how does he do it? can't keep his pants on. still one of the best anti heroes ever! what a creep. I love him.

Hilarious. Some of the language is a bit dodgy but it still worth a read.
Flashy --- after, incidentally, pulling a hat trick on the three most celebrated cricketers of his time --- accepts a “friendly” wager in a single-wicket match against Don Solomon, a half-breed Etonian socialite. The tie score results in he and Elspeth accompanying Solomon on a cruise to the Far East, where Solomon’s true colors are revealed, and he absconds with Elspeth. Flashman must fight, however unwillingly, to get her back --- until they both end up in the hands of the bloodthirsty queen o ...more
What a relief after the appalling horror of Flashman in the Great Game! Beautiful but feather-brained Elspeth, wife of the unquenchable Harry Flashman, is kidnapped by Malay pirates and ravished off to Borneo and Madagascar. Flash (reluctantly) goes to her rescue, dragged along in the wake of James Brooke, White Raja of Sarawak, and his motley crew. Along the way he manages to survive at least three battles with pirates and becomes a sex slave to Queen Ranavalona who boils people alive for fun ( ...more
-Nuevas aventuras de un antihéroe gracioso y ahora con una esposa a su altura.-

Género. Novela (y en cierto modo, hasta novela histórica a veces).

Lo que nos cuenta. Publicación del manuscrito de importancia histórica que trae luz a un hueco en las aventuras de Flashmanentre su encuentro con Bismarck en Londres y su participación en el asunto de Schleswig-Holstein, que según algunos expertos ha sido manipulado por la suegra de Flashman pero quizás sólo para eliminar sus juramentos y palabras mals
-Nuevas aventuras de un antihéroe gracioso y ahora con una esposa a su altura.-

Género. Novela (y en cierto modo, hasta novela histórica a veces).

Lo que nos cuenta. Publicación del manuscrito de importancia histórica que trae luz a un hueco en las aventuras de Flashmanentre su encuentro con Bismarck en Londres y su participación en el asunto de Schleswig-Holstein, que según algunos expertos ha sido manipulado por la suegra de Flashman pero quizás sólo para eliminar sus juramentos y palabras mals
History's most incourigible scoundrel rides again! Flashman's Lady finds our Flashy in trouble of his own making once more, dodging robbers in back alleys (for the initiated, I need not explain why he was there in the first place), unheroically battling Malaysian pirates, and in the middle of Madagascar's Queen Ranavalona's hellish twilight zone of 19th century genocide. "Hell and damnation!" and his introduction to the queen had me laughing out loud. This is the way history should be consumed. ...more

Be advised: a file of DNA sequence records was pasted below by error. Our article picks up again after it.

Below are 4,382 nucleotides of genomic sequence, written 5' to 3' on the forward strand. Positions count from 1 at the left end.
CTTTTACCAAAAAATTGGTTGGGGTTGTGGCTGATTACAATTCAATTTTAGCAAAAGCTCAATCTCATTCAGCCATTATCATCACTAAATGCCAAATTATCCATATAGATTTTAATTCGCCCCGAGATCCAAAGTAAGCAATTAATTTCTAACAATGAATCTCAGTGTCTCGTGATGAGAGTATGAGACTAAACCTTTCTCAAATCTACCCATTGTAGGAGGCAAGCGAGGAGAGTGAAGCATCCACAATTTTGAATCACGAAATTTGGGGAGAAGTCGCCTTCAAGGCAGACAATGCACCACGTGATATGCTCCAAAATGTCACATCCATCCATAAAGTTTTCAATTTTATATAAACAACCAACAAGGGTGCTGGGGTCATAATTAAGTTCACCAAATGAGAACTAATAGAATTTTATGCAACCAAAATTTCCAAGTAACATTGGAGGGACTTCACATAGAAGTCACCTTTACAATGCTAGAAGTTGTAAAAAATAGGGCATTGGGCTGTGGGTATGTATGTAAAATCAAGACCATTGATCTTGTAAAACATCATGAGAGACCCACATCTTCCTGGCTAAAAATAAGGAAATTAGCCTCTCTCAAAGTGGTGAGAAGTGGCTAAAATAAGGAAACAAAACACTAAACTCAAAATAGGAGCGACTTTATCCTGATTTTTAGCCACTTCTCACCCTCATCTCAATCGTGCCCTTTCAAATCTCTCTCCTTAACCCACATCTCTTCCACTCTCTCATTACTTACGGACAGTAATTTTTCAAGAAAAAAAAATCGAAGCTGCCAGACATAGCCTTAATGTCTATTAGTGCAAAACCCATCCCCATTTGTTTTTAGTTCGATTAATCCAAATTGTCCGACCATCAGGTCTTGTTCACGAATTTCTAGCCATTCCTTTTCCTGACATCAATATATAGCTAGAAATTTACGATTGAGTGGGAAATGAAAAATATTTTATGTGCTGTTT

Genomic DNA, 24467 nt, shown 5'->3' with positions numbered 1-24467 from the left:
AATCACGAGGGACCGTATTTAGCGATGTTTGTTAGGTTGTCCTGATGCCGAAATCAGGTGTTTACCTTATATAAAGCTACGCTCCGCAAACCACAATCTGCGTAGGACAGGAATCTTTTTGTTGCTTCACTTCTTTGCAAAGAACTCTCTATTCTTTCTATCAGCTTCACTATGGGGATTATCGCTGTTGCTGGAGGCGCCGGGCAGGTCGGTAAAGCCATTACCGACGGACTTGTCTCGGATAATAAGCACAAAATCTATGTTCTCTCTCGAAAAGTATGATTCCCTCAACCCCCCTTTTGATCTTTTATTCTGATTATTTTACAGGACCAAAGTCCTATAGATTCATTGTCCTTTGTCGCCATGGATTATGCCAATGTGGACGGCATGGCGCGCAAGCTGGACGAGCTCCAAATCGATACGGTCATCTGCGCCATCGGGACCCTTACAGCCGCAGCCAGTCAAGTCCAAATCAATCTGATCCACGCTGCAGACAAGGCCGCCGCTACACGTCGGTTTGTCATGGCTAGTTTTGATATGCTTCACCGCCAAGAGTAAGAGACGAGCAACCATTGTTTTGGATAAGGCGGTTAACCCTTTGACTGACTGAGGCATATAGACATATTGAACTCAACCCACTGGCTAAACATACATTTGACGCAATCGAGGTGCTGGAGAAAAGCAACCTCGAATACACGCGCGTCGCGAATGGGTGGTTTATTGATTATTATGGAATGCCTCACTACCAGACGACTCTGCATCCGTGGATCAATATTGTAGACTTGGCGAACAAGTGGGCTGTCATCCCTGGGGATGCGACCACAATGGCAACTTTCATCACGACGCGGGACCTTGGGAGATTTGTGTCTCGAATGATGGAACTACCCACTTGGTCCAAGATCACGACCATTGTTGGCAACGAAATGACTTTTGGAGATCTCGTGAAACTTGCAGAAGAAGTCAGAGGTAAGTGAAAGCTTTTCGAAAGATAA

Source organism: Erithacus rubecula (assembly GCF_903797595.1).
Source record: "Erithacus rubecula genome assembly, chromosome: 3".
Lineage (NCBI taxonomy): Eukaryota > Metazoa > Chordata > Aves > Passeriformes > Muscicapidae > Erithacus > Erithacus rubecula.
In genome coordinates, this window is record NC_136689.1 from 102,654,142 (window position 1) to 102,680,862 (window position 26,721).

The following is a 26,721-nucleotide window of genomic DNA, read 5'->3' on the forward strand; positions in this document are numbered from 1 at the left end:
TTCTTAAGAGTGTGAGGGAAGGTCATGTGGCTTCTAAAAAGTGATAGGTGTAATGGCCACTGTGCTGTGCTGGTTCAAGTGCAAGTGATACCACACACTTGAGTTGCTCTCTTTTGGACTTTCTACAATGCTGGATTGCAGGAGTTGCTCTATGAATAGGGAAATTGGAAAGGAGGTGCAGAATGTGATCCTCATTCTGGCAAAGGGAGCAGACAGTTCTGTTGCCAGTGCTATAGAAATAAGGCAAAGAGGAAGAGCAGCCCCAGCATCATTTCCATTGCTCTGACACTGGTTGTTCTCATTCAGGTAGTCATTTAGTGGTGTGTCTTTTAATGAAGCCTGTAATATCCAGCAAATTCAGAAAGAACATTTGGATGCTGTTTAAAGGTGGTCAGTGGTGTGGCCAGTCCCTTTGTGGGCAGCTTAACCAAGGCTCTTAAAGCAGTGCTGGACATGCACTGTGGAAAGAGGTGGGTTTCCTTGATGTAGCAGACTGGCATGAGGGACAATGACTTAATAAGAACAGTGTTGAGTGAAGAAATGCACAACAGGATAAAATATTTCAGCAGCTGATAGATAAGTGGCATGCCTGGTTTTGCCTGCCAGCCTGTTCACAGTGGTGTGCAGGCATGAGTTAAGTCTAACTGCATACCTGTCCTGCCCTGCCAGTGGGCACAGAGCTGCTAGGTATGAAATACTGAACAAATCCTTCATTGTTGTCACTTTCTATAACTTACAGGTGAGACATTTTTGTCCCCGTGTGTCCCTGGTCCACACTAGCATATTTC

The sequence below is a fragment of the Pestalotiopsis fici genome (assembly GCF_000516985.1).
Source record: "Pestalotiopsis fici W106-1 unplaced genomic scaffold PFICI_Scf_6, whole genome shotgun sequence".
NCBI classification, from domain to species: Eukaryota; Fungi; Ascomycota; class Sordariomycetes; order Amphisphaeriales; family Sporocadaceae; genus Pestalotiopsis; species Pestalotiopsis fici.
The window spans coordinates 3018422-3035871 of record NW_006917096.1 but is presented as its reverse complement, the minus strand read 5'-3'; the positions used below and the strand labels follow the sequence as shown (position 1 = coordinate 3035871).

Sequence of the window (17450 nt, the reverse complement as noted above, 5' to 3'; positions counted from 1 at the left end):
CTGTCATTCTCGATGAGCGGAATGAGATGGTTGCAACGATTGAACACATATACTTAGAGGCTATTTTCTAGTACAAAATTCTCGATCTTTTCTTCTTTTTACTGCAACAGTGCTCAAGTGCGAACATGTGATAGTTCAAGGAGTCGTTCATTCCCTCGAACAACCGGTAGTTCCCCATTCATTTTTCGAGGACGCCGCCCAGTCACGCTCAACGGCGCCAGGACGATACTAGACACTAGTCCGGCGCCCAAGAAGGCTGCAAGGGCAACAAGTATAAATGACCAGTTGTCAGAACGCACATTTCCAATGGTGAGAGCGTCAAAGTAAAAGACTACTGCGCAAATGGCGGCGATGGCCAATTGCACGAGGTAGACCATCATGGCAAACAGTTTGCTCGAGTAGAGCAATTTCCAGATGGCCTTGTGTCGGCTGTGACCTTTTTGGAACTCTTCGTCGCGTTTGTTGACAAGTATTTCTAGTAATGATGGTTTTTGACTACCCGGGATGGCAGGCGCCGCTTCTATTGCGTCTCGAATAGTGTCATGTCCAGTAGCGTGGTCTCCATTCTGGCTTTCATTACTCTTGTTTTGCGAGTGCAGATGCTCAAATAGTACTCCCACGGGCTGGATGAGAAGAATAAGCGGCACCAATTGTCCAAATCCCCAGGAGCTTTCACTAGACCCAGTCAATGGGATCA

Continuing his satirical chronicle of the decline of the British Empire, Flashman is used again as a metaphor for the British attitude towards all people dark and exotic. Flashman's comely white wife is abducted and sailed away into dark, devilish Madagascar and through a terror of events Flashman finds himself servicing the tyrannical queen, avoiding mutilation and death, and trying to save his wife from a similar fate. Fraser heaps on the irony with a shovel here, using Flashman as his reporte ...more
Joe Rowan
It's been a little while since I read any of the marvellously fun Flashman books, so my memory might be a little hazy, but this didn't seem quite as good as the others, which is to say that it was still very entertaining. Took me quite a while to get into and I don't think the story is necessarily helped by its three rather separate parts - I think it makes it feel a little rushed and disjointed. Still, I suppose that's the price one occasionally pays for squeezing Flashman into actual historica ...more
Dennis Maloney
Not as interesting as others, but still worth a read for the fans of Flashman.

Honestly, I could have done without this story, except for the moments of Flashman showing empathy and care for someone other than himself. It is an interesting pivot for a character and something I look forward to seeing more of in subsequent books.
This was another enjoyable Flashman book. The 6th in the series it goes back to 1844. I found the first part of the book a little tedious as it was all about the riveting sport of Cricket. The book got much better though as Flashman, this time with his wife Elsepeth and his father-in-law in tow, on a pleasure cruise to Singapore. Things get nasty there as their host turns out to be the nefarious pirate Suleiman Usman who runs off with Harry's wife. In this book I was introduced to James Brooke, ...more
Gail Gauthier
This is the first Flashman book I've read, and I can imagine it becoming a guilty pleasure. As other readers have noted, this book starts slow because of all the cricket. You've got to really get hooked quickly by the Flashman character. Also, pay attention to the footnotes. It appears that many of the secondary characters, no matter how bizarre, are real historical figures.